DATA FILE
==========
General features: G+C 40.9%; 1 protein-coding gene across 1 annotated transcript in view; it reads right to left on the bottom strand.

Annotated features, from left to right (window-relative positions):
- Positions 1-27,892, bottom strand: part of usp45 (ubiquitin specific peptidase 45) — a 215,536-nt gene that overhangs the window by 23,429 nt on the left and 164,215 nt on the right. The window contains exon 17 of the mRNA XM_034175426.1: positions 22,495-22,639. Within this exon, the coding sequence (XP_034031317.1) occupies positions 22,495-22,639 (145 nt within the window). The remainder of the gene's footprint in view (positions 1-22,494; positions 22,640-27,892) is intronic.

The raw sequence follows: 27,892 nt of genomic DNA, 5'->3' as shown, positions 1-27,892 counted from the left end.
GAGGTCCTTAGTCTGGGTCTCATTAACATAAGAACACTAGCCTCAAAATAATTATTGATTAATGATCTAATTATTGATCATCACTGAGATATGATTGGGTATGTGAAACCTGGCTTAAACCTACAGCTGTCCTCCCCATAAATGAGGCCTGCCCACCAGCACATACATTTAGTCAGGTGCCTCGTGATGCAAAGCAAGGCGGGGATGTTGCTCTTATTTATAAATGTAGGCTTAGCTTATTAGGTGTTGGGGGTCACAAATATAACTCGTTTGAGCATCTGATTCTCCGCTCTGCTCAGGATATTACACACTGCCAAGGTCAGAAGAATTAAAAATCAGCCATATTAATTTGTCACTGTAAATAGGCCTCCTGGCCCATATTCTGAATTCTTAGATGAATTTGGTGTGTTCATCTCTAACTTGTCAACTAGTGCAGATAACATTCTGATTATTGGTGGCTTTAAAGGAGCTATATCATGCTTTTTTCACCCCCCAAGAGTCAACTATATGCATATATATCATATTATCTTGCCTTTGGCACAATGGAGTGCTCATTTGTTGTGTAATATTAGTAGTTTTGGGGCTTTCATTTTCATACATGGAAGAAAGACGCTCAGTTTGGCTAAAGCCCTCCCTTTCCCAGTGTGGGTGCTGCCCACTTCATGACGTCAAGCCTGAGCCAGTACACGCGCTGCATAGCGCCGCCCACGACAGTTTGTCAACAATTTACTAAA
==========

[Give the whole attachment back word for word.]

General features: G+C 40.9%; 1 protein-coding gene across 1 annotated transcript in view; it reads right to left on the bottom strand.

Annotated features, from left to right (window-relative positions):
- Positions 1-27,892, bottom strand: part of usp45 (ubiquitin specific peptidase 45) — a 215,536-nt gene that overhangs the window by 23,429 nt on the left and 164,215 nt on the right. The window contains exon 17 of the mRNA XM_034175426.1: positions 22,495-22,639. Within this exon, the coding sequence (XP_034031317.1) occupies positions 22,495-22,639 (145 nt within the window). The remainder of the gene's footprint in view (positions 1-22,494; positions 22,640-27,892) is intronic.

The raw sequence follows: 27,892 nt of genomic DNA, 5'->3' as shown, positions 1-27,892 counted from the left end.
GAGGTCCTTAGTCTGGGTCTCATTAACATAAGAACACTAGCCTCAAAATAATTATTGATTAATGATCTAATTATTGATCATCACTGAGATATGATTGGGTATGTGAAACCTGGCTTAAACCTACAGCTGTCCTCCCCATAAATGAGGCCTGCCCACCAGCACATACATTTAGTCAGGTGCCTCGTGATGCAAAGCAAGGCGGGGATGTTGCTCTTATTTATAAATGTAGGCTTAGCTTATTAGGTGTTGGGGGTCACAAATATAACTCGTTTGAGCATCTGATTCTCCGCTCTGCTCAGGATATTACACACTGCCAAGGTCAGAAGAATTAAAAATCAGCCATATTAATTTGTCACTGTAAATAGGCCTCCTGGCCCATATTCTGAATTCTTAGATGAATTTGGTGTGTTCATCTCTAACTTGTCAACTAGTGCAGATAACATTCTGATTATTGGTGGCTTTAAAGGAGCTATATCATGCTTTTTTCACCCCCCAAGAGTCAACTATATGCATATATATCATATTATCTTGCCTTTGGCACAATGGAGTGCTCATTTGTTGTGTAATATTAGTAGTTTTGGGGCTTTCATTTTCATACATGGAAGAAAGACGCTCAGTTTGGCTAAAGCCCTCCCTTTCCCAGTGTGGGTGCTGCCCACTTCATGACGTCAAGCCTGAGCCAGTACACGCGCTGCATAGCGCCGCCCACGACAGTTTGTCAACAATTTACTAAA